Sat. Jan 22nd, 2022


For a certain subset of the population, there is nothing as relaxing as a New Year’s resolution.

These are the non-resolvers, people who sit merrily and watch others grind their way through cakeless, wineless weeks of January self-denial.

Normally I am with these spectators, but this year I was struck by an urge to improve myself in one particular area. In 2022 I would like to read more books.

The realization came last week when I came across a phenomenon that looks dazzling in a pandemic year of distraction: lists compiled by people who managed to get through at least one book a week last year.

“I learned a lot,” wrote Sunday Times data journalist Tom Calver of the year-long odyssey he took while reaching a New Year’s resolution to read 52 books in 2021.

Some made him cry. Others left him sleepless. Being a numerator, he put them all in order of pleasure, starting with Tom Wolfe’s Bonfire of the Vanities and ends with Against nature, an 1884 novel he found completely “miserable and senseless”.

Calver’s list appeared a day after a friend in Australia, Richard McGregor, left on Facebook to post 52 demanding mini-reviews of books he read last year.

McGregor, a former FT journalist who is now at Sydney’s Lowy Institute think tank, has been writing these lists for a while. As usual, the latest was full of anecdotes derived from his epic browsing, as this is one of the more than 1,000 pages in Stephen Kotkin’s latest Stalin biography volume.

“What now. Well done, “Stalin exclaimed as he recounted Hitler’s 1934 Night of the Long Knives. “Know how to act!”

Stories like these are just one reason I envy McGregor and Calver. They are a reminder of the pleasure, the knowledge, and the mere utility that can be obtained by reading books.

As American author and bookstore owner Ryan Holiday puts it, “Reading is the shortest, most established path to total self-improvement.”

Holiday sends a monthly list of his recommended books 250,000 newsletter subscribers and says he reads “about 250” books a year, which puts him in a terrifying league of super readers. Canadian scientist Vaclav Smil reads up to 90 novels, biographies, art and history books per year, in addition to technical books for work.

Everything turned out well before Tyler Cowen, the American economist whose annual list of recommended books is one of the items that are best read on his popular economics blog. He claimed he could get through on a good night. “five whole books ”.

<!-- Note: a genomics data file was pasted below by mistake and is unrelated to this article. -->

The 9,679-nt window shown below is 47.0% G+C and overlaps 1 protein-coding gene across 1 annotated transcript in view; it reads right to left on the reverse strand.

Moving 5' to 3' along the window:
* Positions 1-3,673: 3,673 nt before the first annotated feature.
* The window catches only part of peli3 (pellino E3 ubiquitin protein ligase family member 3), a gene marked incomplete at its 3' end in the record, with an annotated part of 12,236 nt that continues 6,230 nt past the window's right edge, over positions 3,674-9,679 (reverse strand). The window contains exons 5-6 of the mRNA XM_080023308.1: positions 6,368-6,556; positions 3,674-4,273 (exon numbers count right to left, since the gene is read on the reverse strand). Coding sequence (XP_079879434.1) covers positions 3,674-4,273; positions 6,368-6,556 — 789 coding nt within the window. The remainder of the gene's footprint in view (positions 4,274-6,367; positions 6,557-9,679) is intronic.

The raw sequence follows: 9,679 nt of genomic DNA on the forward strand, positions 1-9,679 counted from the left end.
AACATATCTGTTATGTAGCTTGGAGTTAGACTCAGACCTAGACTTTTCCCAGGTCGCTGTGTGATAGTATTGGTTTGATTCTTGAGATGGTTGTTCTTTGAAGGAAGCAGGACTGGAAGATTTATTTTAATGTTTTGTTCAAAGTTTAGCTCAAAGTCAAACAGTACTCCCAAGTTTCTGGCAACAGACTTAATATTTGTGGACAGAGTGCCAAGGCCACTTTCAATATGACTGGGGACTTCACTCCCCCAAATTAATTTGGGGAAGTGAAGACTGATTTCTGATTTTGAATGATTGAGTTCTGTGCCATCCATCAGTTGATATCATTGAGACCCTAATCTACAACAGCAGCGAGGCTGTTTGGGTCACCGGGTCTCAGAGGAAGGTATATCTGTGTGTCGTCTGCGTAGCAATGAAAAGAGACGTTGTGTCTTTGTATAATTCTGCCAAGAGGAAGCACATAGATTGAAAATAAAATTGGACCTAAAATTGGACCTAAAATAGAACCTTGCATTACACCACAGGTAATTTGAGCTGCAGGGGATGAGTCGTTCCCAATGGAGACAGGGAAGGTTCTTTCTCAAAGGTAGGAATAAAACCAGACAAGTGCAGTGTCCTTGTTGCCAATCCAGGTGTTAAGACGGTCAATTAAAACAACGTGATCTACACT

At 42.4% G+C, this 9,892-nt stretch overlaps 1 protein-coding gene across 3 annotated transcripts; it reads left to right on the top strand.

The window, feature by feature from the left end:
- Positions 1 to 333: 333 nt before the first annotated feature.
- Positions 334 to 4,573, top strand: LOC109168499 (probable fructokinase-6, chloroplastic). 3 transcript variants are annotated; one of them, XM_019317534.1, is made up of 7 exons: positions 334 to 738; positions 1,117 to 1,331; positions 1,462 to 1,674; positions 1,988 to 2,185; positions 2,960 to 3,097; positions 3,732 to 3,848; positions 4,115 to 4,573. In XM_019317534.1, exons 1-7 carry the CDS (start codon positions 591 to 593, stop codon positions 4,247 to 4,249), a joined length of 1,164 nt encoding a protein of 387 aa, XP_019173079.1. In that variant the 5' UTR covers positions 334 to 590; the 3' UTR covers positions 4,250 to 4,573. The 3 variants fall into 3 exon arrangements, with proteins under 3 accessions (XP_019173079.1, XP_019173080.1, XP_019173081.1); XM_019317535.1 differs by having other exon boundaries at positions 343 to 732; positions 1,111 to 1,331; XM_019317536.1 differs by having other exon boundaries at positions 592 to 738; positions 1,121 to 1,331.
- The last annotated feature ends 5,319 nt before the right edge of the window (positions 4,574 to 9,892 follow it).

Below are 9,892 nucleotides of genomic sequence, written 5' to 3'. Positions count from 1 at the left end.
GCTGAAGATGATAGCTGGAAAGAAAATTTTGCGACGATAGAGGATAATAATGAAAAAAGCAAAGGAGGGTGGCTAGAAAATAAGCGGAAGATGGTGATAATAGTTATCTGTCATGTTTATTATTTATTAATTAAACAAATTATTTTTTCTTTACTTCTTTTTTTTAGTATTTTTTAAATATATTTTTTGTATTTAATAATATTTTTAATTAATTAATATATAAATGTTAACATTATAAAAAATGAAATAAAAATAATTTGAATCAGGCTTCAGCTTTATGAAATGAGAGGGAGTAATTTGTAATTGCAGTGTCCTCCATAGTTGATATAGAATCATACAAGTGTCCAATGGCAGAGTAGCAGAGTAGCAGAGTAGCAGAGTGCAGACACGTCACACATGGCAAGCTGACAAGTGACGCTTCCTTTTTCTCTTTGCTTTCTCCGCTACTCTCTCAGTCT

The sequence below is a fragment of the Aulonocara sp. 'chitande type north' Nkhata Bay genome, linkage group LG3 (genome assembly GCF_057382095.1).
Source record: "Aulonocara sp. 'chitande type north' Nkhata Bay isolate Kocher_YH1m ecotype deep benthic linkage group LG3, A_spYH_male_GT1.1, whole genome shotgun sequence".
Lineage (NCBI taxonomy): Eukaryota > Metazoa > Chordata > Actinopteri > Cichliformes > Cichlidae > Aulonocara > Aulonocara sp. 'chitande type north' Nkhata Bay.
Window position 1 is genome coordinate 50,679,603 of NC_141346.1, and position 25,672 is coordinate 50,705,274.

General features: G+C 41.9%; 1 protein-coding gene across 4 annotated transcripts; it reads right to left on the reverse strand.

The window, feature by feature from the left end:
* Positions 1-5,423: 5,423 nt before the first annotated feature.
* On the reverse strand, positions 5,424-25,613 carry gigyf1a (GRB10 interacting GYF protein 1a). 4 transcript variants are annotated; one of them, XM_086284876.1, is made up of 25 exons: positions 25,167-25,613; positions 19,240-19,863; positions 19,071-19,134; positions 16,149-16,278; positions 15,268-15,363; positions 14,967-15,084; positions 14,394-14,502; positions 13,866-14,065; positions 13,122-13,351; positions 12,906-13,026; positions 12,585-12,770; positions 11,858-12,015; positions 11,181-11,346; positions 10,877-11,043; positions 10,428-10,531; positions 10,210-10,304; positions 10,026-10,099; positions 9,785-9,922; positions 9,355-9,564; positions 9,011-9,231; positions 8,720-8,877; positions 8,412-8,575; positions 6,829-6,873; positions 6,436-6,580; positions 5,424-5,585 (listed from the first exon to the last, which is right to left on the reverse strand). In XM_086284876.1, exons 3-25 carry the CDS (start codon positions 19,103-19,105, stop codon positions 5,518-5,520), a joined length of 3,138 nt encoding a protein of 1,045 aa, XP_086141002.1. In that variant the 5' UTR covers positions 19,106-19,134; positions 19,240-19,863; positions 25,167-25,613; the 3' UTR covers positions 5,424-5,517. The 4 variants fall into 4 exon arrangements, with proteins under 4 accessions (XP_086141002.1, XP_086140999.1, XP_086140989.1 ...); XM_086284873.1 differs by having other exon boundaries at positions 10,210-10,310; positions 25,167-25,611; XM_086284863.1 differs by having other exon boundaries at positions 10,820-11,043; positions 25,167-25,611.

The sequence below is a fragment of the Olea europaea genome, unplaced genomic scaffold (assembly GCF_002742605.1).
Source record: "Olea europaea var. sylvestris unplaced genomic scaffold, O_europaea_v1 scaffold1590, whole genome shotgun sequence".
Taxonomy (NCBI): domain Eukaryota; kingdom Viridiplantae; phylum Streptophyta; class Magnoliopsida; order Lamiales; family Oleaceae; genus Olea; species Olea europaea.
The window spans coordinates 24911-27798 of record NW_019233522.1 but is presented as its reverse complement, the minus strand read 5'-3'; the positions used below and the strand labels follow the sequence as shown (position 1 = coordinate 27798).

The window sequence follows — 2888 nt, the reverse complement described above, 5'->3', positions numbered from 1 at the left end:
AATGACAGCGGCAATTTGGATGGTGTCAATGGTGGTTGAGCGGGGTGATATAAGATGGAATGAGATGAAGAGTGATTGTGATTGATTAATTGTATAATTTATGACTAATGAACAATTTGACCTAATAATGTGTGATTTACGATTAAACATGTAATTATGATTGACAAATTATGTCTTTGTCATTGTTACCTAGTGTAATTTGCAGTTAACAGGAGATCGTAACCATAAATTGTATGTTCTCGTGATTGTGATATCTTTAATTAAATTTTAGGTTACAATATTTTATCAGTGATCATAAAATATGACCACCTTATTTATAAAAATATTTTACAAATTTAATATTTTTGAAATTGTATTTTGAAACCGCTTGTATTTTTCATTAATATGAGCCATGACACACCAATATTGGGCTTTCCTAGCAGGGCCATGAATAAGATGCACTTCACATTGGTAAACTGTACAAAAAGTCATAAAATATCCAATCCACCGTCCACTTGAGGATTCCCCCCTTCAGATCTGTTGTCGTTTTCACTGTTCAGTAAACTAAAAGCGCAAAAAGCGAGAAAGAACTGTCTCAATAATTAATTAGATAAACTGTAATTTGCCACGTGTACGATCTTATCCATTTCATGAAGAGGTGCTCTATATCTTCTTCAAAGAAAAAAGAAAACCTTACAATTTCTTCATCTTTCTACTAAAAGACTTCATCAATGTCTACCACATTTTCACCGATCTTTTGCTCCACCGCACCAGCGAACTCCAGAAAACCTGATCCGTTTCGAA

This is impressive, even if not every page is read. But the question is, how do they do it? Where do these greedy readers get the time? What do they give up?

Each undoubtedly has their own strategy, but here are some of the more common routes to amazing readers.

  • Get up early. Cowen gets up around 6:30 a.m., by that time McGregor was already an hour up.

  • Be ruthless. If you hit a bad book, put it down. Don’t even give it away, Cowen says. “You can harm people.”

  • Read anywhere. Great readers do this on the bus, on the couch, in bed and while walking the dog, via audiobooks.

  • Browse to non-fiction. Fiction requires a close, word-for-word reading. But it’s more important to understand, not to read most non-fiction, says American author and consultant, Peter Bregman. This can usually be done by limiting yourself to the table of contents, introduction, conclusion, and a few pages of each chapter.

  • Read books at the same time. It’s good to have several running at once. The trick is to change them. Do not try two monumental histories at the same time.

  • Read differently. Do not just stick to fiction or non-fiction. Change authors, periods and topics.

  • Read about what you do not know. It’s more fun.

  • Read in groups. Do not stick to one book about Marie Curie. Read some of them.

  • Disconnect. Calver had to put his cell phone in airplane mode at times. Smile has been without one for decades.

  • Stay committed. Netflix is ​​possible, but not on the scale that many of us are used to.

  • Finally, keep in mind that many large readers tend to stick to books contained in a single volume. Stay away from Proust.

pilita.clark@ft.com

Twitter: @ pilitaclark.com





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